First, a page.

What it Feels Like to Jump off a Cliff

Thanks to Luke George who took this photo a couple of years ago at our cliff jumping spot.

Thanks to Luke George who took this photo a couple of years ago at our cliff jumping spot.

If all your friends jumped off a cliff, would you follow?

Actually, yes I would.

One of my favourite summer activities is cliff jumping.  There’s a spot about 2 hours away, where the deep ocean meets the cliffs to form chiseled inlets.

There are various heights from which you can jump. Three meters; seven; fifteen. I once saw someone jump from about twenty meters and was afraid I’d see their body splat onto the rocks below.

I say I love cliff jumping, but to be honest, everything in me hates taking the leap. As I stand on the edge, every nerve ending tingles, frantically bombarding my brain with the instinctive message that jumping is a bad idea.

I hate the moment when I almost jump but don’t, and then, even more, when I launch myself out and have that split second realization that it’s too late to go back.

I hate the feeling of falling; legs kicking at the air; arms tensing in an attempt to defy gravity.

I hate the way the water hurts if you hit it on a bad angle, like a mammoth slap.

In fact, there is only one thing I really like about cliff jumping. It’s when the water catches you and holds you momentarily in its belly, and you rise and break the surface and feel ecstatic triumph. When you know, with a sense of pride, that all your friends jumped off a cliff, and you were brave enough to follow.

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Flying North for the Winter: Half Empty

1338463_59722516I usually don’t travel during the school year because my health is too fragile to risk anything that could interfere with work. But this year, seeing photos of friends travelling through sunny Europe as I was sitting in South Australia feeling cold, I was itching to find somewhere warm to relax.

So I booked my trip to Cairns, imagining posting my own enviable facebook pics of blue skies, sun and ocean.

When we arrived it was raining and it hardly stopped. I think I got more rain in three days of Cairns’ ‘dry season’, than I’ve had all year in SA. We didn’t see a single beach and thoughts of going out to the Great Barrier Reef were squelched due to ‘unseasonably bad weather.’ On top of that, my body reminded me continually that I’m exhausted from the end of term and that CFS has stolen my right to be a good traveler.

I felt like a fool having bragged that I’d be posting photos of a gloriously enviable summer, and to rub salt in the wound, SA had unseasonably warm weather this week. While I was sitting in a wet cloud, they were having days of sunshine and blue skies, and some of my facebook friends actually posted pictures of themselves at the beach! In July!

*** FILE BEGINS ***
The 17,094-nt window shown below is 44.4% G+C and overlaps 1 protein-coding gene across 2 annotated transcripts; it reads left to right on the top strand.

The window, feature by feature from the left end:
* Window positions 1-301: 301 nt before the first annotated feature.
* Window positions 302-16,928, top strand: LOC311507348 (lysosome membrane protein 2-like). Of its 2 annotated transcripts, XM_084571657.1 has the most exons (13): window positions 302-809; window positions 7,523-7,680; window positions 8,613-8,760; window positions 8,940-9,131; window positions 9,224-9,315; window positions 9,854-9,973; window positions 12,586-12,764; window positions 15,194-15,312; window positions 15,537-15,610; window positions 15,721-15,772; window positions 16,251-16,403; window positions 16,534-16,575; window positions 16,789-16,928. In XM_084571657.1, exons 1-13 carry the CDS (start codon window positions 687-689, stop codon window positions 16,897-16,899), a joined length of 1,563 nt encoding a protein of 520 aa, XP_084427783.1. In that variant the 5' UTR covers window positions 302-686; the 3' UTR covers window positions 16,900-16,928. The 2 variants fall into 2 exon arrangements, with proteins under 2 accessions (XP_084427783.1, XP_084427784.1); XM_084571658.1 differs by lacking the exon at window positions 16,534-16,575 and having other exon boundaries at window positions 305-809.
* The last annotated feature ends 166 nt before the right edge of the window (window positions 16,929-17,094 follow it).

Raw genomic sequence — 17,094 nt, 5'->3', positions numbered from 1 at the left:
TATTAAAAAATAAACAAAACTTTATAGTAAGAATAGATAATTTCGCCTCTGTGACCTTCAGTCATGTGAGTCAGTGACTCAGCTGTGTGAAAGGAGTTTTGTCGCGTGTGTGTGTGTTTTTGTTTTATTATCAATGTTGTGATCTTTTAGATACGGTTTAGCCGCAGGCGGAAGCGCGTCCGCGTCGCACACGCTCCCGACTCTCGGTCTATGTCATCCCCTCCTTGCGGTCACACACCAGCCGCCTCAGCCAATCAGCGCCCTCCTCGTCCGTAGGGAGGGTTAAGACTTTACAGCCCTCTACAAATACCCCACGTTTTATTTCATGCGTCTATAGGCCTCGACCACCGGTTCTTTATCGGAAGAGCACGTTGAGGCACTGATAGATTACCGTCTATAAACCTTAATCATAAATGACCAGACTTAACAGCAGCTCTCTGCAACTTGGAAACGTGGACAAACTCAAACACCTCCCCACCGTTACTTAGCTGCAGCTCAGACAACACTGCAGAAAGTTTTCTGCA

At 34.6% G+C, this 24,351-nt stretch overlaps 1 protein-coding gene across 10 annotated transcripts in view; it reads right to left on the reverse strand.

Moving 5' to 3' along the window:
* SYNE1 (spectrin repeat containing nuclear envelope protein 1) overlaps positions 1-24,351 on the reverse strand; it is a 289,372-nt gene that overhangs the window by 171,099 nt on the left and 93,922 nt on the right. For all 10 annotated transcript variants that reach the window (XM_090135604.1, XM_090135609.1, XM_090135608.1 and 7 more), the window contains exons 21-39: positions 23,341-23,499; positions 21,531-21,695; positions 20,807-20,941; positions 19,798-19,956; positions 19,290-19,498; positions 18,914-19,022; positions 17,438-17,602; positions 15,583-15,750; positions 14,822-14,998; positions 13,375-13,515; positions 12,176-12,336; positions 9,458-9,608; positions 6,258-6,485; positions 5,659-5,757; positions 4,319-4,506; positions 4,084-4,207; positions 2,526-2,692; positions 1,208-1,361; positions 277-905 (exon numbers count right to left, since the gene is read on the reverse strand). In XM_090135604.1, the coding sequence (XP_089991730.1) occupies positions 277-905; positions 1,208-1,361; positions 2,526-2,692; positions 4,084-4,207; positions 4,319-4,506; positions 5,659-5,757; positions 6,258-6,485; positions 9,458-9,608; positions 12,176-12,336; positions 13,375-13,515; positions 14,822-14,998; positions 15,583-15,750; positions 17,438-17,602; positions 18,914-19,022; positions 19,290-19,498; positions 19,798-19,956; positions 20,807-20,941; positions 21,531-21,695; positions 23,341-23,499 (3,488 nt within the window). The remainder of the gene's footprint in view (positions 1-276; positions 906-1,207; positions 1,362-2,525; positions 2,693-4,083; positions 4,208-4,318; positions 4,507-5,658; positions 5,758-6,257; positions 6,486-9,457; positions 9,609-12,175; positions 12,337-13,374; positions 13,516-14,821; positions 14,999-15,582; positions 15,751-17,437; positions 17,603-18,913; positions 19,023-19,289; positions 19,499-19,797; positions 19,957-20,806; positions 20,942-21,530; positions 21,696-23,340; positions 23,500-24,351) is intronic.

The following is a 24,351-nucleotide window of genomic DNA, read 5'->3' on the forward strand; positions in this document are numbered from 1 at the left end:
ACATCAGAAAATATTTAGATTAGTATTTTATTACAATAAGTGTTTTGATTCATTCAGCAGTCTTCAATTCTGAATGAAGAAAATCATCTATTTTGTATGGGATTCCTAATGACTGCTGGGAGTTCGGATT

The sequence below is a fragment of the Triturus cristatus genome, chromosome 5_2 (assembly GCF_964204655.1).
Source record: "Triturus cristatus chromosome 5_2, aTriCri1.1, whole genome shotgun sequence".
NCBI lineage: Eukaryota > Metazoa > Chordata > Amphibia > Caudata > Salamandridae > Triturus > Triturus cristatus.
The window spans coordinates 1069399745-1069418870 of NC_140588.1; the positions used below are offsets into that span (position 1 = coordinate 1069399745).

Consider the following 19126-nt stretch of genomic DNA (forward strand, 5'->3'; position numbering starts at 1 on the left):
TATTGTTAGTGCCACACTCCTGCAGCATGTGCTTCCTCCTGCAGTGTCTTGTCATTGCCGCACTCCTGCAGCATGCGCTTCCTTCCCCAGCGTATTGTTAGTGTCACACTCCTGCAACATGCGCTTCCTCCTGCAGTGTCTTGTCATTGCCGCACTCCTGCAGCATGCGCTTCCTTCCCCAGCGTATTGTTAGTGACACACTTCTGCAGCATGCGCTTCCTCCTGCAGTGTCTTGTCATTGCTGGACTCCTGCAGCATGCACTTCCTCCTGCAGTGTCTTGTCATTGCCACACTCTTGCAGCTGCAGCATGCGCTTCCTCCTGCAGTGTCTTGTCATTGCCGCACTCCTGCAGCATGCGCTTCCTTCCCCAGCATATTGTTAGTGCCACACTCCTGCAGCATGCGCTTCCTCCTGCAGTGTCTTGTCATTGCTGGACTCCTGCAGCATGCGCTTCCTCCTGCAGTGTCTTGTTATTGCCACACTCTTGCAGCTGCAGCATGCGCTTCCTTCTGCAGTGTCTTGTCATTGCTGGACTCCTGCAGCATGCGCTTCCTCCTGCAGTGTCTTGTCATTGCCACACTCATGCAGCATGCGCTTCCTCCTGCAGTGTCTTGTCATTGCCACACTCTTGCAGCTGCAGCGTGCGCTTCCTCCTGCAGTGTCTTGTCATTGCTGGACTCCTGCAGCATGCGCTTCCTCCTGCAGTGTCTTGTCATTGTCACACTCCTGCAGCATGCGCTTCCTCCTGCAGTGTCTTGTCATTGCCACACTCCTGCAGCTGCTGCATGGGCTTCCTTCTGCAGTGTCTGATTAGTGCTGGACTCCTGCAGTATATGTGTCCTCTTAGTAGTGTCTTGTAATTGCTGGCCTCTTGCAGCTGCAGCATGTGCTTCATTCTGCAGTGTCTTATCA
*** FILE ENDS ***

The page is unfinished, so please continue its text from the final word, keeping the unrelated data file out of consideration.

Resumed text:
As I sat on my bed on our final night, listening to the thunderous pelting of the rain on the tin roof, my phone chimed. I looked at the weather notification. “Warning: Cairns. Chance of showers.”

Because there are always two sides to a story, stay tuned for ‘Flying North for the Winter: Half Full.’

My Lucky Country

I was at the movies the other night to watch Gatsby with some girlfriends.

We were quietly chatting our way through the fifteen minutes of pre-movie ads, when this one came on. The conversation faltered as its magnetism drew us in. I made the comment that ‘there’s something about this ad that is just so me,’ and we watched in fascination as it unfolded. We tried to guess what it was for, and I got it: My state; my home.

I’ve always been proud to be Australian, and ads like this make me see why.

If you have a favourite ad from your country, city or state, I’d love to see it. Send me the link!

Proud Teacher Moments

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I love those moments that make teaching worthwhile. It’s a tough job, but such a rewarding one. You see hundreds of students come and go. You lose track of who graduated when, and what they’re doing now, and for the most part they vanish off into the world somewhere, hopefully slightly better equipped for life because they sat in your classroom. Often, though, you just never know. But then there are the ones who stay in touch; who make you proud. Not because they’ve done anything greater than the ones you never hear from again, but because they come back to tell you. This young man makes me proud. He’s one of SA’s up and coming footballers, he’s dedicated and down to earth, and he’s published a blog on the Port Adelaide Football Club’s website. He told me I taught him everything he knows. I didn’t. But maybe I helped him a bit along the way, and he’s been kind enough to come back and tell me.

Fields and Ocean

Fields and Ocean

I’ve always loved open, secluded fields that overlook the ocean. It’s the convergence of earth and sea, the perfect place to experience both the wildness and beauty of nature. Unfortunately, when you live in the city, they’re quite hard to access, especially if you want to avoid jumping the fence of an unsuspecting farmer (though let’s be honest, a little bit of fence-jumping doesn’t go astray). This spot, however, is one that I found on a recent Easter trip, and has now made it into my ‘Top 5 favourite places in South Australia.’(Or at least it would have, if such a list existed.)
It often amazes me, as I look at the ocean, that such a huge body of water meets the land, overlapping on such a narrow strip of sand, and yet we can trust it to come no further. We build our houses only meters from the sea, which is incomprehensibly vast and deep, with full confidence that it will not overflow. It reminds me of God’s rhetorical question to Job: ‘…who shut in the sea with doors…and said, ‘Thus far shall you come, and no farther, and here shall your proud waves be stayed’?